In 1986, writer Alan Moore famously pondered the question ‘who watches the Watchmen?’ in his superhero magnum opus, Watchmen. Twenty years later, Preacher creator Garth Ennis and artist Darick Robertson would answer that question (and then-some) with The Boys, a cynical yet entertaining, gore-soaked explosion of insanity and political commentary decked out with capes and colourful costumes.
Set in a world where superheroes are treated as A-list celebrities (each complete with their own public persona, endorsement deals, merchandise, and a team of publicists to make them look good in the public eye) and where major corporations use ‘supes’ for their own political agendas, The Boys re-imagines super-powered characters similar to those depicted in Marvel and DC Comics as conceited, entitled, arrogant and dangerous liabilities. Enter the titular gang known as the Boys – a vigilante force who aim to use covert operations, dirty tactics and bloody violence to keep these ‘heroes’ in check.
With the superhero genre alive and kicking more so then ever across various mediums, Amazon Prime‘s TV adaptation of The Boys couldn’t be more perfectly timed. Boasting a creative team including Supernatural creator Eric Kripke, 10 Cloverfield Lane director Dan Trachtenberg and longtime Ennis super fan Seth Rogen in the producer’s chair, this small-screen version of the comic series beautifully sends up the modern state of superhero media saturation from its opening moments, ultimately offering something unique and new for those tired of your standard superhero smackdowns.
Kripke‘s scripts are a perfect adaptation of the comics, retaining the black comedy and burning satire that made the original stories so much fun to read. Taking barbed stabs at everything from corporatocracy and post-Weinstein workplace harassment to sports doping and media propaganda, The Boys swiftly builds a wholly believable yet fantastical world whilst holding up a terrifying mirror to our own. The end result is incredibly cynical and dark, but not without charm.
The dark comedic touches throughout are perfectly pitched, whilst the show develops a touch more genuine heart then the comics ever did, most notably with its main characters. Jack Quaid as our every-man Hughie, a far cry from the image of the character in the comics, is nevertheless a perfectly sympathetic and relatable lead, driven by a traumatic encounter with a superhero to join up with the Boys, whilst Erin Moriarty as Annie January (AKA rookie superhero Starlight) lends the more fantastical flights-and-tights material plenty of dramatic weight as the naive but spirited newbie hero. Both story-lines run parallel to each other and complement each other perfectly, with the performers themselves developing a nice rapport together that is tantalising in its relation to the main plot’s development.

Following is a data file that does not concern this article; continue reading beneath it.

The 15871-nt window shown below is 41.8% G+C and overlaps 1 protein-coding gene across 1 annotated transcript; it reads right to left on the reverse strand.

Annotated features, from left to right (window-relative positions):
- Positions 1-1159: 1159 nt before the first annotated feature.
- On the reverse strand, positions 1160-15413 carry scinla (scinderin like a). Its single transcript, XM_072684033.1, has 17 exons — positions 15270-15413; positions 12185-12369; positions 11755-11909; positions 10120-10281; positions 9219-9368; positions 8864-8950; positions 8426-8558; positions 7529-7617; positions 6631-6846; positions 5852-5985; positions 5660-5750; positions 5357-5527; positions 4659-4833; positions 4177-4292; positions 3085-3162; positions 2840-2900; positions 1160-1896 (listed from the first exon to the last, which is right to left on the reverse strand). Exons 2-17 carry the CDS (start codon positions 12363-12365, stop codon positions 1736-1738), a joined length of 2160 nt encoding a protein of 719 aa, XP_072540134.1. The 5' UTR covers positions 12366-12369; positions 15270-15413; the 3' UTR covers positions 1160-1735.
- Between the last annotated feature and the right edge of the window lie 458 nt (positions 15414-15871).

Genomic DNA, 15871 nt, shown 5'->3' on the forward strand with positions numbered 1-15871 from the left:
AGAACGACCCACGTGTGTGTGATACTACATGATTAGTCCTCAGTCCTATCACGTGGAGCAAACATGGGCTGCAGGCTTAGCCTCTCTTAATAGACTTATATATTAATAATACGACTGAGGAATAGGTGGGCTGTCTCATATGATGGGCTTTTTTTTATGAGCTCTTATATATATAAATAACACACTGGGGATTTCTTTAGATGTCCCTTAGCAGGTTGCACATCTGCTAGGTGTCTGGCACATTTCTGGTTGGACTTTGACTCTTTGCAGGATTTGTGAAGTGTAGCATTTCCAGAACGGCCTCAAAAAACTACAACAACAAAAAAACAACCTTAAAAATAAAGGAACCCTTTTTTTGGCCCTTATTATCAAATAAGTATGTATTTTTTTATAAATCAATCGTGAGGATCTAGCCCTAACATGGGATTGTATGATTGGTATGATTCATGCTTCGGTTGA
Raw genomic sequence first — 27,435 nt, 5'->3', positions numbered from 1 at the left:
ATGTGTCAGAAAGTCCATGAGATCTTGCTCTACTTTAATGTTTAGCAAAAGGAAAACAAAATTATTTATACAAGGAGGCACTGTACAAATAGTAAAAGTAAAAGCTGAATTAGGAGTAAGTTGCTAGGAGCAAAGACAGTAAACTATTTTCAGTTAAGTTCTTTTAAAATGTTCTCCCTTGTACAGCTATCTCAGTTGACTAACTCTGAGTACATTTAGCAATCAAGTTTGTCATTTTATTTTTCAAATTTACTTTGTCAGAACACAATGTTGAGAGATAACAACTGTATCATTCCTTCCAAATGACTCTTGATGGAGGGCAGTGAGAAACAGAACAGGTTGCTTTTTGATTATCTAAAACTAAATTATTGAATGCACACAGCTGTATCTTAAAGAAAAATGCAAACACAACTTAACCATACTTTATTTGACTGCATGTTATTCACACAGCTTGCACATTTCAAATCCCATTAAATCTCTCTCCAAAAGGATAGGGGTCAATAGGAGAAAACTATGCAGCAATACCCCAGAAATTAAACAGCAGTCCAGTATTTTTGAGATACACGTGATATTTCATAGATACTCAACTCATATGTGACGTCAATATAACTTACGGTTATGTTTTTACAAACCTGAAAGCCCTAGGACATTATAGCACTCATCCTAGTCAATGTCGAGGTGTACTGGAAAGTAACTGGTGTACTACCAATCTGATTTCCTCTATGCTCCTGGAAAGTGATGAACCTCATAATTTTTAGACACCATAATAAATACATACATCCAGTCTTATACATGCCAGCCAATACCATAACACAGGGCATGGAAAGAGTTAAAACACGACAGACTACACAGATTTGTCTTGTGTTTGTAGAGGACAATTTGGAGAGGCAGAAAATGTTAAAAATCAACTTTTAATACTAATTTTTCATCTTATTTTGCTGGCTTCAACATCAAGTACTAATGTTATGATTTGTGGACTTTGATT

The real treat throughout though is Karl Urban as the Boy’s maverick leader, Billy Butcher. Equal parts charming and dangerous, Urban lights up every scene he’s in with understated menace and a sense of humour so dark, it’s opaque. A real anti-hero with a love for the C-word and the sort of ultra violence that would make Batman blush, the character remains the most intriguing throughout the three episodes previewed, with plenty of dramatic promise as events in the season are set in motion.
Of said-episodes, the pilot episode is easily the best, albeit a slow one at first. Carefully introducing us to the world and its lore, the details (both big and small) are fascinating and provoking, whilst the final 15 minutes are the definition of tremendous, literally shocking television. Key moments from the books are lovingly recreated, but new sequences and characters are on hand to bolster the existing material and provide a bit more balance to the comic’s more jaded, hard-boiled aspects. Trachtenberg‘s direction is a triumph, evoking the spectacle of the best superhero movies with uncanny ease, yet equally finding its own flavour when it comes to the more grittier, down-to-earth aspects.
Despite all this, episodes 2 and 3 are less successful, both taking a pedestrian pace in terms of story and incident, yet rushing the introduction of major characters with little-to-no fanfare. Whereas some characters from the comics are flawlessly bought to life on screen (warts-and-all), other major players like Mother’s Milk (Laz Alonso) and Frenchie (Tomer Kapon) are rendered somewhat diluted and dull, whilst key characters like Karen Fukuhara‘s Female are yet to make an appearance. The focus on the superheroes and their paymasters is welcome, but the lessening of screen-time for Butcher, Hughie and the Boys themselves is occasionally frustrating. That said, events transpire so as to hopefully address this minor issue by the end of Episode 3.
An unashamed, uncompromising take on superhero mythology with a darkly satirical spin, The Boys may stumble occasionally as it takes its first steps, but all signs here point to what may be one of the most insightful, intelligent and insane comic-book properties to make its way onto the screen. Those who like their super-heroics clean-cut and admirable will be best to steer clear, but for those who desire something near-knuckle and loaded with originality, The Boys may be exactly what you’ve been looking for.